Scope and Contents
The Papers of Walter Zenner document his extensive career as a teacher and scholar of cultural anthropology. Through articles, correspondence, clippings, drafts, field notes, research notes, and other documents, the papers record Zenner's work on a variety of anthropological subjects including Middle Eastern ethnic groups, Jewish communities, immigrant groups, and the concept of a 'middleman minority' or a distinct ethnic population which serves the needs of the majority by filling a vital economic or cultural niche.
Walter P. Zenner was born in Germany in 1933, but the Zenner family soon immigrated to the United States. Correspondence and legal documents, some in German, record their negotiations with the U.S. Immigration Service, assistance from the Rothschilds, and the family's eventual settlement in Chicago. (Series V.) Zenner remained in the Chicago area for college, attending Northwestern University. An assortment of the syllabi, class notes, papers, and correspondence document his undergraduate career as well as his graduate study at Columbia University and the Jewish Theological Seminary. (Series IV.)
Zenner spent the majority of his professional life in the Department of Anthropology at the State University of New York at Albany, where he taught from 1966 until his retirement in 2002. Class materials including syllabi, handouts, exams, lecture notes, departmental memos, and correspondence among faculty document his long and successful tenure there. Zenner taught a wide variety of courses, from introductory surveys to graduate proseminars in specialized topics such as the ethnology of religion. His particular interests in teaching, however, were Judaism and Jewish communities, folklore, and urban anthropology. (Series IV.) A significant number of folders in this series are restricted because they contain student work, grades, and social security numbers.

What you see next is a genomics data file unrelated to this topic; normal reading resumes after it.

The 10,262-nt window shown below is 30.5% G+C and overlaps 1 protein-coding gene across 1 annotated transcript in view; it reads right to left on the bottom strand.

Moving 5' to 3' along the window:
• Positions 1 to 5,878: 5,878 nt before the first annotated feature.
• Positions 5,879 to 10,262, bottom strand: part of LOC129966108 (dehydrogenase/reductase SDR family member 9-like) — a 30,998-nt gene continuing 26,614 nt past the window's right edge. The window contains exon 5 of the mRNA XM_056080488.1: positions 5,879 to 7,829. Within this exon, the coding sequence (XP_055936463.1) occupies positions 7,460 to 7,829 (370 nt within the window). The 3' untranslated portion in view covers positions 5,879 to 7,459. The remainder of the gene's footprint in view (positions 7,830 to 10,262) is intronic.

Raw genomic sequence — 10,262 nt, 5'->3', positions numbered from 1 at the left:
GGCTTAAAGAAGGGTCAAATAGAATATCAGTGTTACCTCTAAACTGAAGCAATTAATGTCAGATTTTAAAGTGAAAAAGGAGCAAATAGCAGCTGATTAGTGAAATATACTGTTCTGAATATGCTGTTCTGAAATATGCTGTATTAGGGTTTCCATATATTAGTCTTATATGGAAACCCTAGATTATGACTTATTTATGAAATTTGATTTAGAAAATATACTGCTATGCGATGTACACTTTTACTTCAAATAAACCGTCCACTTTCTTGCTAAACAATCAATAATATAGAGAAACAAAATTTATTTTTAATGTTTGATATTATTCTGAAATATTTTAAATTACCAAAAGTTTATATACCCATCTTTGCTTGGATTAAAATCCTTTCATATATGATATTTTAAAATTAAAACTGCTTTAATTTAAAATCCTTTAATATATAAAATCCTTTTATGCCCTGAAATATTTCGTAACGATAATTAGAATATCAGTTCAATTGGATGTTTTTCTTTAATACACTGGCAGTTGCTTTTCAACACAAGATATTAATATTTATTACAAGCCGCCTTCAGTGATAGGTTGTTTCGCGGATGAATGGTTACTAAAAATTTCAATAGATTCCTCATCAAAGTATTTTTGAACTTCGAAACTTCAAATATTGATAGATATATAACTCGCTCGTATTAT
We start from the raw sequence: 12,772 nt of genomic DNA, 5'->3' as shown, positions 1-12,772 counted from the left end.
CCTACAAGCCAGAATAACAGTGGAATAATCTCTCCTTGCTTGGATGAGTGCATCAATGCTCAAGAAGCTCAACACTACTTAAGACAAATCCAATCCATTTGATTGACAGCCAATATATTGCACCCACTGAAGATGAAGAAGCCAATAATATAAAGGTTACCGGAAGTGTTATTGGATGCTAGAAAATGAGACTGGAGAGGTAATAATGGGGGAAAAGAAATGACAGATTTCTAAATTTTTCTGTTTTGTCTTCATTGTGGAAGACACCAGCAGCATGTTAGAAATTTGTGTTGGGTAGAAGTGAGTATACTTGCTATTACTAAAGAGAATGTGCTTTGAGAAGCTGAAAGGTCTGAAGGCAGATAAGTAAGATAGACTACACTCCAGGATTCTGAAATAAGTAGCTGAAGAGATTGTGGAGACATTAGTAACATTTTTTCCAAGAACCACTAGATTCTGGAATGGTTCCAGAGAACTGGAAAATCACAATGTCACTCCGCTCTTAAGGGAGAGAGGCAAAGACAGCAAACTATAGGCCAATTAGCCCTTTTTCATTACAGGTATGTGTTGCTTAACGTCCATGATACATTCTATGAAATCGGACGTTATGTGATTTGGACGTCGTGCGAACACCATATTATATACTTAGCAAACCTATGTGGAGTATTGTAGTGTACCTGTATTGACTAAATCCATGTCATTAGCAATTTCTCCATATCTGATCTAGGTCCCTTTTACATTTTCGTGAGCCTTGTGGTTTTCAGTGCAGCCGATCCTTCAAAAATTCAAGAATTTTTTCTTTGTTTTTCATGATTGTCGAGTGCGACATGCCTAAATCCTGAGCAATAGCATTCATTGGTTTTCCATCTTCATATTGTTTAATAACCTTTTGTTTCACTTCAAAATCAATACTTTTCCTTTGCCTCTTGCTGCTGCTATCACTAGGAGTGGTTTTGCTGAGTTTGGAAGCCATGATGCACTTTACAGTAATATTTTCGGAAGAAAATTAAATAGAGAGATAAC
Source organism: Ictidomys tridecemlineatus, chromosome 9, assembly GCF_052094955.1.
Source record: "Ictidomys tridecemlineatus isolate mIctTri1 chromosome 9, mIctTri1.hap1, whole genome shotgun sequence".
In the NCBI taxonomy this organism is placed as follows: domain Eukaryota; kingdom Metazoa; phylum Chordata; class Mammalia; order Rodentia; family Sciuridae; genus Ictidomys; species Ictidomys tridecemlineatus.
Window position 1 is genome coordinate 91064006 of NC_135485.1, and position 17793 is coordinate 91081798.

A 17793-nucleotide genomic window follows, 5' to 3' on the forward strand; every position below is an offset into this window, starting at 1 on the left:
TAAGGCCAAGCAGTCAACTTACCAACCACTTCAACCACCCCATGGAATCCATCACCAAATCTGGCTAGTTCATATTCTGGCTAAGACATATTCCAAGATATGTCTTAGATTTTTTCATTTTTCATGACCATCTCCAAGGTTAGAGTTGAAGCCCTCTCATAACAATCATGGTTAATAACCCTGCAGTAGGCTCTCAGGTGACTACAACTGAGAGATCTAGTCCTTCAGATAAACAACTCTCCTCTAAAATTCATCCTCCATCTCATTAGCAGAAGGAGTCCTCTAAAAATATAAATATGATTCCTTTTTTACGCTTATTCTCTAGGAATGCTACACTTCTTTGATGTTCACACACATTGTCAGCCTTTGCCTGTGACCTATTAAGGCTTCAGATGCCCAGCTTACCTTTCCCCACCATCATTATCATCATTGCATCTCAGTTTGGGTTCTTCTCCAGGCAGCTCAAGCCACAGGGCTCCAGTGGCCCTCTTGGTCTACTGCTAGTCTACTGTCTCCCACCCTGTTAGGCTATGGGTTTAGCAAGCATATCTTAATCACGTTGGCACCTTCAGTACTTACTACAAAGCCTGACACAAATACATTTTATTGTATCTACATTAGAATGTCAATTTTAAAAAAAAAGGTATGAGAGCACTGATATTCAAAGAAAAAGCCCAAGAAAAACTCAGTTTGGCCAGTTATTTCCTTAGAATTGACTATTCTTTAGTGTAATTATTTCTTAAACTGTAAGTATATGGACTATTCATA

The areas of cultural anthropology that Zenner specialized in teaching shared some commonality with his major research interests: Middle Eastern ethnic groups, the Jewish Diaspora, and immigration. He produced many publications on these subjects, as shown by the manuscript drafts, correspondence, and reprints in the Papers. (Series I, Subseries 1.) Zenner's subject files (Series I, Subseries II) provide a record of his research both in libraries and in the field. A significant amount of typed and handwritten notes and correspondence document Zenner's field work in Isfiya, a Druse village in Israel that he visited in 1967-8 while working with the Cross Cultural Study of Ethnocentrism directed by Northwestern University and again while on sabbatical in 1973-1974. An extensive collection of clippings from the Jerusalem Post provides further context on inter-ethnic relations in Israel at the time. A small collection of photographs (Series VI) also documents the 1973-1974 work in Israel. Other fieldwork projects documented include a study of Syrian-American Jewish religious life in the late 1950s and early 1960s, a study of Soviet Jewish immigrants to Albany in the early 1980s, and an examination of proceedings in Immigration Court in the late 1970s and early 1980s.
Please note that the contents of the collection and the language and terminology used reflect the context and culture of the time of its creation. As an historical document, its contents may be at odds with contemporary views and terminology and considered offensive today. The information within this collection does not reflect the views of the Smithsonian Institution or National Anthropological Archives, but is available in its original form to facilitate research.